Individuals can reduce their risk of developing certain types of cancer through behavioral changes. However, long-standing inequities in numerous SDOH contribute to significant disparities in the burden of preventable cancer risk factors among socially, economically, and geographically disadvantaged populations. These disparities stem from a long history of structural, social, and institutional injustices, and not only place disadvantaged populations in unfavorable living environments (e.g., with higher exposure to environmental carcinogens), but also contribute to their increased risk behaviors (e.g., smoking, alcohol consumption, or unhealthy diet).
It must be noted that an individual’s behavior and exposures are strongly influenced by the individual’s living environment. For example, lack of quality housing may expose residents, such as those living in disadvantaged communities without comprehensive smoke-free policies, to high levels of secondhand smoke, a known risk factor for lung cancer. Moreover, disadvantaged populations may not be able maintain behaviors that are key to lowering cancer risks, such as maintaining a healthy weight, eating a healthful diet, and being physically active, because of factors beyond their control, e.g., the unavailability of healthy food options and/or lack of safe greenways and parks for recreation and physical activity in the neighborhood. It is also important to note that socioeconomic and geographic disadvantages intersect with other population characteristics, such as race, ethnicity, sexual orientation, and disability status. It is imperative that public health experts prioritize cancer prevention efforts that account for the complex and interrelated factors at institutional, social, and individual levels, all of which influence personal risk behavior and disparate health outcomes.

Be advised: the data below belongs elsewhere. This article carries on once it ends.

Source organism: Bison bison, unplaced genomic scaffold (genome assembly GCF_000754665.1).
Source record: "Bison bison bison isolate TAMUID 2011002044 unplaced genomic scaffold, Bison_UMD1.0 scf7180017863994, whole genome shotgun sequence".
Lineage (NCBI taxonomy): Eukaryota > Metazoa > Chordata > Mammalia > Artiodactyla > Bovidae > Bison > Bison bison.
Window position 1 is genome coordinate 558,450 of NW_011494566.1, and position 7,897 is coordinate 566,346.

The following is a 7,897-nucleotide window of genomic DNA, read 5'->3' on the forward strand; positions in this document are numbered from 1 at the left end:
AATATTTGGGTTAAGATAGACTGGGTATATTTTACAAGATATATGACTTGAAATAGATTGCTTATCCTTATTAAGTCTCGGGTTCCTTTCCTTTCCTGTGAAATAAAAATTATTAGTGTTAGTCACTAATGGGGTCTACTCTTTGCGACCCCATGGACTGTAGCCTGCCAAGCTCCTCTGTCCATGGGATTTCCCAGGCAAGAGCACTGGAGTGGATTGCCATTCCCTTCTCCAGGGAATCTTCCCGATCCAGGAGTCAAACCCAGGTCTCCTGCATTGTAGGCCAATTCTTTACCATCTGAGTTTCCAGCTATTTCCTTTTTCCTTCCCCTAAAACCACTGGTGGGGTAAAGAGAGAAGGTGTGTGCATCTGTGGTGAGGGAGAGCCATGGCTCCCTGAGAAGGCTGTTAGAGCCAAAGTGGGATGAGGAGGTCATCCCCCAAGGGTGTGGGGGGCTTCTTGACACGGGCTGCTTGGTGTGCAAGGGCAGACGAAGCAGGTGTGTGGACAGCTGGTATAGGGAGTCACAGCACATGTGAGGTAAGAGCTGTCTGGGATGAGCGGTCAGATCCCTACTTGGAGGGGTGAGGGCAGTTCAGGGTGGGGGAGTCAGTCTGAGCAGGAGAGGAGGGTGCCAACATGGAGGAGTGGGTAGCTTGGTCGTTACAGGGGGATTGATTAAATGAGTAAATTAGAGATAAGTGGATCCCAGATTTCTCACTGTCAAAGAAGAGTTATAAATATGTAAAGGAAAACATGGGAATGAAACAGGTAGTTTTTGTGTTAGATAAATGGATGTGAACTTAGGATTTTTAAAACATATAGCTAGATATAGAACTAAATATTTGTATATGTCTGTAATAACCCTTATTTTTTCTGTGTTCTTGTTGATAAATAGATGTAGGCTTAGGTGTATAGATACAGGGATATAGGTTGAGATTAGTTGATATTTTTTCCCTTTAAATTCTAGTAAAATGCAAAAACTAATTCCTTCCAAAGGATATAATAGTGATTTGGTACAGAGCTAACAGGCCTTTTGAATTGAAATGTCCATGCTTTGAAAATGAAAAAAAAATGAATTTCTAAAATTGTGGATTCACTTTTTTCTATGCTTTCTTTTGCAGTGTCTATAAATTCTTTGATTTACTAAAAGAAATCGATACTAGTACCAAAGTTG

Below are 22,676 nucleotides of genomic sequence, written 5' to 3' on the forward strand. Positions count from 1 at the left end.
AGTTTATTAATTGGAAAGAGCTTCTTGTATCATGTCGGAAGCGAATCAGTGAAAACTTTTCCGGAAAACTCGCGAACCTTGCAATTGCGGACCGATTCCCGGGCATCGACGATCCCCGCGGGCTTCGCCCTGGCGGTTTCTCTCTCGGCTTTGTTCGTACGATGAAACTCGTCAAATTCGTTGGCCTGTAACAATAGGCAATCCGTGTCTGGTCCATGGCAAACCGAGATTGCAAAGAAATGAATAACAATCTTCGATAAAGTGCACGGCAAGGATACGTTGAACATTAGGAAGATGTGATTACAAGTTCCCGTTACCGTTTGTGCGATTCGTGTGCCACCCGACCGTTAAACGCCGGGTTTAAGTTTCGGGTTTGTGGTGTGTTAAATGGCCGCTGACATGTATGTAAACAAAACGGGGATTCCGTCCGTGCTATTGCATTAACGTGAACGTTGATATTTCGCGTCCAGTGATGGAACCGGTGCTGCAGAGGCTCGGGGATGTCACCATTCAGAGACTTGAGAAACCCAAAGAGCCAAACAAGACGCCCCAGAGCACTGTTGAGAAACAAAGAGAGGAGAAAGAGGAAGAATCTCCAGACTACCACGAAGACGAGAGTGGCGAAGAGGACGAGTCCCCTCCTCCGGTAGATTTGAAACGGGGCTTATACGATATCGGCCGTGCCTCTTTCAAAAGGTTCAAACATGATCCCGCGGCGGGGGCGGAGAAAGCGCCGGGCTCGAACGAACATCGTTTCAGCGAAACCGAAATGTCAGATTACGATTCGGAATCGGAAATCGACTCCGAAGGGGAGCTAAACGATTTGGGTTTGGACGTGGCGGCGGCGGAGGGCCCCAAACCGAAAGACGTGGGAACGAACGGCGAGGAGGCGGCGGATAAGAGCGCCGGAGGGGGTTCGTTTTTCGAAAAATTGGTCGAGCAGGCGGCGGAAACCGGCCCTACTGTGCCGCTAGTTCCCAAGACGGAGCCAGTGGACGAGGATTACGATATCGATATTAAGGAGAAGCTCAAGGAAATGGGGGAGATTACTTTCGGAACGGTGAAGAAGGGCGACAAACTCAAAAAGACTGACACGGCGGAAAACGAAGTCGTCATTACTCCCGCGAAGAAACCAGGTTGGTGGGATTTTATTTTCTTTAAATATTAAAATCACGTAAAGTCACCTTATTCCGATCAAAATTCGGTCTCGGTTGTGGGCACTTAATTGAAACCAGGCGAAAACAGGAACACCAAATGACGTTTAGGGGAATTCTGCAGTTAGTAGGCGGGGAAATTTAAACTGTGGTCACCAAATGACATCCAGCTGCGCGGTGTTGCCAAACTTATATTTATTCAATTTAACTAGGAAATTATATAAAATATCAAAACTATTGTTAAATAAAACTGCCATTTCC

Disparities in Cancer Screening for Early Detection
The aim of cancer screening is to find precancerous lesions and cancers at their earliest possible stage when it is easier to treat them successfully. In United States, the U.S. Preventive Services Task Force (USPSTF), as well as other professional societies, carefully weighs benefits and potential harms of screening for certain types of cancer to issue population-level screening guidelines. USPSTF recommends that individuals who are at an average risk of developing cancer should receive screening for breast, prostate, cervical, and colorectal cancers. USPSTF also issues guidelines for certain individuals who should be screened for other types of cancer only if they are at an increased risk of developing these cancers; e.g., current or former smokers should be screened for lung cancer.
Routine cancer screening is one of the most effective ways to reduce the burden of cancer at the population level. Yet, many disparities in cancer screening exist for racial and ethnic minorities and other medically underserved populations. Some of these disparities are a result of screening guidelines that are based on studies with predominantly White participants. USPSTF and other cancer-focused professional organizations routinely evaluate newly available evidence and adjust their guidelines accordingly. Some cancer screening disparities stem from systemic and structural barriers. For example, residents who live in remote areas have less access to health care facilities with capabilities to perform certain cancer screening tests. Yet, some other disparities in cancer screening exist because of the deeply rooted mistrust of the health care system. Cultural beliefs as well as lack of knowledge about cancer screening also play a role in cultivating disparities in cancer screening. Another source of disparities is the lack of follow-up exam(s) if the initial cancer screening test indicates that the individual may have cancer.